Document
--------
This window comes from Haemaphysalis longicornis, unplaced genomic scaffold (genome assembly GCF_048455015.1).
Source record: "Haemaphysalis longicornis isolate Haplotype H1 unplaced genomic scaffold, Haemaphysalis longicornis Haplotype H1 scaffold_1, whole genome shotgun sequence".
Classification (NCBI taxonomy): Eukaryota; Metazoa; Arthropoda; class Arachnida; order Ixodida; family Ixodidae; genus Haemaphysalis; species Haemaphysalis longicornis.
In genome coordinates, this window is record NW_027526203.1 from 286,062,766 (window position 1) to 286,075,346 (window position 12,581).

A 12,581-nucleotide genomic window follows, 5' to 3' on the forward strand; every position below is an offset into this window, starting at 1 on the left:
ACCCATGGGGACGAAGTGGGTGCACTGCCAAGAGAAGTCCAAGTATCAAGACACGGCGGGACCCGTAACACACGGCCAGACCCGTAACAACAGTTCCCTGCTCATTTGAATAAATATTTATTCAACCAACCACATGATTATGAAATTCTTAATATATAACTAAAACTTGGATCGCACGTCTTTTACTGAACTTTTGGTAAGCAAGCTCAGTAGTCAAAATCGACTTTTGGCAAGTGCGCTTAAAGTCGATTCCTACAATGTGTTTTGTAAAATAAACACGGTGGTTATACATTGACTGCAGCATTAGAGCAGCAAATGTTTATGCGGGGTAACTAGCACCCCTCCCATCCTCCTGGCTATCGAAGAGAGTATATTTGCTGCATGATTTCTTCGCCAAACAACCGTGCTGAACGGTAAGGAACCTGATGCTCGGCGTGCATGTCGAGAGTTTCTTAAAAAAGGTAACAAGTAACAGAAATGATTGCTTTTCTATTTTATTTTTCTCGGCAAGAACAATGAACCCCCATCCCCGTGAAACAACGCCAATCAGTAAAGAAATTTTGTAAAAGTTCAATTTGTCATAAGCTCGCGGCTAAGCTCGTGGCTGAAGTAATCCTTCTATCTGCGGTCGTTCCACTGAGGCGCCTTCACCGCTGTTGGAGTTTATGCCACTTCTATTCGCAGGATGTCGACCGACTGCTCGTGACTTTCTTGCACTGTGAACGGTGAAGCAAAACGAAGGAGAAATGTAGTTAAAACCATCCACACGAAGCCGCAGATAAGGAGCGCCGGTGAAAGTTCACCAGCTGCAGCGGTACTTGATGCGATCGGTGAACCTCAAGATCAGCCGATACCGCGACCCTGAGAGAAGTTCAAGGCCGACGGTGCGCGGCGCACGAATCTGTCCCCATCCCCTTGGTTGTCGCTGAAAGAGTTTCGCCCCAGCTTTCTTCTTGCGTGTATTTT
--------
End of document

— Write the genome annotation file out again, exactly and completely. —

This window comes from Haemaphysalis longicornis, unplaced genomic scaffold (genome assembly GCF_048455015.1).
Source record: "Haemaphysalis longicornis isolate Haplotype H1 unplaced genomic scaffold, Haemaphysalis longicornis Haplotype H1 scaffold_1, whole genome shotgun sequence".
Classification (NCBI taxonomy): Eukaryota; Metazoa; Arthropoda; class Arachnida; order Ixodida; family Ixodidae; genus Haemaphysalis; species Haemaphysalis longicornis.
In genome coordinates, this window is record NW_027526203.1 from 286,062,766 (window position 1) to 286,075,346 (window position 12,581).

A 12,581-nucleotide genomic window follows, 5' to 3' on the forward strand; every position below is an offset into this window, starting at 1 on the left:
ACCCATGGGGACGAAGTGGGTGCACTGCCAAGAGAAGTCCAAGTATCAAGACACGGCGGGACCCGTAACACACGGCCAGACCCGTAACAACAGTTCCCTGCTCATTTGAATAAATATTTATTCAACCAACCACATGATTATGAAATTCTTAATATATAACTAAAACTTGGATCGCACGTCTTTTACTGAACTTTTGGTAAGCAAGCTCAGTAGTCAAAATCGACTTTTGGCAAGTGCGCTTAAAGTCGATTCCTACAATGTGTTTTGTAAAATAAACACGGTGGTTATACATTGACTGCAGCATTAGAGCAGCAAATGTTTATGCGGGGTAACTAGCACCCCTCCCATCCTCCTGGCTATCGAAGAGAGTATATTTGCTGCATGATTTCTTCGCCAAACAACCGTGCTGAACGGTAAGGAACCTGATGCTCGGCGTGCATGTCGAGAGTTTCTTAAAAAAGGTAACAAGTAACAGAAATGATTGCTTTTCTATTTTATTTTTCTCGGCAAGAACAATGAACCCCCATCCCCGTGAAACAACGCCAATCAGTAAAGAAATTTTGTAAAAGTTCAATTTGTCATAAGCTCGCGGCTAAGCTCGTGGCTGAAGTAATCCTTCTATCTGCGGTCGTTCCACTGAGGCGCCTTCACCGCTGTTGGAGTTTATGCCACTTCTATTCGCAGGATGTCGACCGACTGCTCGTGACTTTCTTGCACTGTGAACGGTGAAGCAAAACGAAGGAGAAATGTAGTTAAAACCATCCACACGAAGCCGCAGATAAGGAGCGCCGGTGAAAGTTCACCAGCTGCAGCGGTACTTGATGCGATCGGTGAACCTCAAGATCAGCCGATACCGCGACCCTGAGAGAAGTTCAAGGCCGACGGTGCGCGGCGCACGAATCTGTCCCCATCCCCTTGGTTGTCGCTGAAAGAGTTTCGCCCCAGCTTTCTTCTTGCGTGTATTTT